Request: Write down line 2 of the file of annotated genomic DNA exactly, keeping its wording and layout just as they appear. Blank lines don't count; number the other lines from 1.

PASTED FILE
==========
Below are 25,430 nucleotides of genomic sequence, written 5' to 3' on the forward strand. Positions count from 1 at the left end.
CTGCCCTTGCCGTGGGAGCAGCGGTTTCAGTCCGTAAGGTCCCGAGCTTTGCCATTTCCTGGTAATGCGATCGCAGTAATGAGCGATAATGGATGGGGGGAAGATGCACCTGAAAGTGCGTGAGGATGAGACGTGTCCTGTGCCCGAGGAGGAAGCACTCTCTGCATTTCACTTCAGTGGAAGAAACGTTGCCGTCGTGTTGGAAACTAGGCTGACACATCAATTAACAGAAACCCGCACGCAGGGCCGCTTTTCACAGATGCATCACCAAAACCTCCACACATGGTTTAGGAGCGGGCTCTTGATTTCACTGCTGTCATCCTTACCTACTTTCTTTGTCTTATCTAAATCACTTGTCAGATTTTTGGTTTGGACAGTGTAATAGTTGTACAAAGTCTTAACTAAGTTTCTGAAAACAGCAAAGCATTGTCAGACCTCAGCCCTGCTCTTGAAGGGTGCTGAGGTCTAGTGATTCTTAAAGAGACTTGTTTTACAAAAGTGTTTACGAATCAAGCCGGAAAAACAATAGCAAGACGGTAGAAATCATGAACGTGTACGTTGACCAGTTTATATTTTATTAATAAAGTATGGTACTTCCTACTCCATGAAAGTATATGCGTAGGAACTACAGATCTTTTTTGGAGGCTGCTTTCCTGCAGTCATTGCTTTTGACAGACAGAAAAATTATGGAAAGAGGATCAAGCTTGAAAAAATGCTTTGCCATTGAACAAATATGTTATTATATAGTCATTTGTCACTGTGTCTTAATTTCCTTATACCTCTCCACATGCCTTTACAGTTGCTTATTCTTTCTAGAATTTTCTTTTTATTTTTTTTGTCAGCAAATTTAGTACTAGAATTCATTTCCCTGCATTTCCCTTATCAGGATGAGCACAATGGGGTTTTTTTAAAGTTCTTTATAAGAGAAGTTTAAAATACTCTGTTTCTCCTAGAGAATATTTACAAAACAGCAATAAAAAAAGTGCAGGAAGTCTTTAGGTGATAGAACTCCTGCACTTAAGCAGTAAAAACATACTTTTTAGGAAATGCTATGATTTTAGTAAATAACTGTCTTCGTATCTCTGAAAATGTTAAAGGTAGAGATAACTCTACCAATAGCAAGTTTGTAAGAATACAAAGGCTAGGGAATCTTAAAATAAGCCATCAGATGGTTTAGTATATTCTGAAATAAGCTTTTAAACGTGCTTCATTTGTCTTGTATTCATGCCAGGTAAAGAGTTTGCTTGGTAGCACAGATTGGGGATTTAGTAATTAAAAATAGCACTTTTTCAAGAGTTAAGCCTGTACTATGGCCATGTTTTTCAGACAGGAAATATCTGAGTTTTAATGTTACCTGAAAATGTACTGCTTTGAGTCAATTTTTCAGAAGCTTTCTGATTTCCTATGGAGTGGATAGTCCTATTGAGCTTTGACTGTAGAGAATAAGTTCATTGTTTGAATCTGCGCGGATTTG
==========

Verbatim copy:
CTGCCCTTGCCGTGGGAGCAGCGGTTTCAGTCCGTAAGGTCCCGAGCTTTGCCATTTCCTGGTAATGCGATCGCAGTAATGAGCGATAATGGATGGGGGGAAGATGCACCTGAAAGTGCGTGAGGATGAGACGTGTCCTGTGCCCGAGGAGGAAGCACTCTCTGCATTTCACTTCAGTGGAAGAAACGTTGCCGTCGTGTTGGAAACTAGGCTGACACATCAATTAACAGAAACCCGCACGCAGGGCCGCTTTTCACAGATGCATCACCAAAACCTCCACACATGGTTTAGGAGCGGGCTCTTGATTTCACTGCTGTCATCCTTACCTACTTTCTTTGTCTTATCTAAATCACTTGTCAGATTTTTGGTTTGGACAGTGTAATAGTTGTACAAAGTCTTAACTAAGTTTCTGAAAACAGCAAAGCATTGTCAGACCTCAGCCCTGCTCTTGAAGGGTGCTGAGGTCTAGTGATTCTTAAAGAGACTTGTTTTACAAAAGTGTTTACGAATCAAGCCGGAAAAACAATAGCAAGACGGTAGAAATCATGAACGTGTACGTTGACCAGTTTATATTTTATTAATAAAGTATGGTACTTCCTACTCCATGAAAGTATATGCGTAGGAACTACAGATCTTTTTTGGAGGCTGCTTTCCTGCAGTCATTGCTTTTGACAGACAGAAAAATTATGGAAAGAGGATCAAGCTTGAAAAAATGCTTTGCCATTGAACAAATATGTTATTATATAGTCATTTGTCACTGTGTCTTAATTTCCTTATACCTCTCCACATGCCTTTACAGTTGCTTATTCTTTCTAGAATTTTCTTTTTATTTTTTTTGTCAGCAAATTTAGTACTAGAATTCATTTCCCTGCATTTCCCTTATCAGGATGAGCACAATGGGGTTTTTTTAAAGTTCTTTATAAGAGAAGTTTAAAATACTCTGTTTCTCCTAGAGAATATTTACAAAACAGCAATAAAAAAAGTGCAGGAAGTCTTTAGGTGATAGAACTCCTGCACTTAAGCAGTAAAAACATACTTTTTAGGAAATGCTATGATTTTAGTAAATAACTGTCTTCGTATCTCTGAAAATGTTAAAGGTAGAGATAACTCTACCAATAGCAAGTTTGTAAGAATACAAAGGCTAGGGAATCTTAAAATAAGCCATCAGATGGTTTAGTATATTCTGAAATAAGCTTTTAAACGTGCTTCATTTGTCTTGTATTCATGCCAGGTAAAGAGTTTGCTTGGTAGCACAGATTGGGGATTTAGTAATTAAAAATAGCACTTTTTCAAGAGTTAAGCCTGTACTATGGCCATGTTTTTCAGACAGGAAATATCTGAGTTTTAATGTTACCTGAAAATGTACTGCTTTGAGTCAATTTTTCAGAAGCTTTCTGATTTCCTATGGAGTGGATAGTCCTATTGAGCTTTGACTGTAGAGAATAAGTTCATTGTTTGAATCTGCGCGGATTTG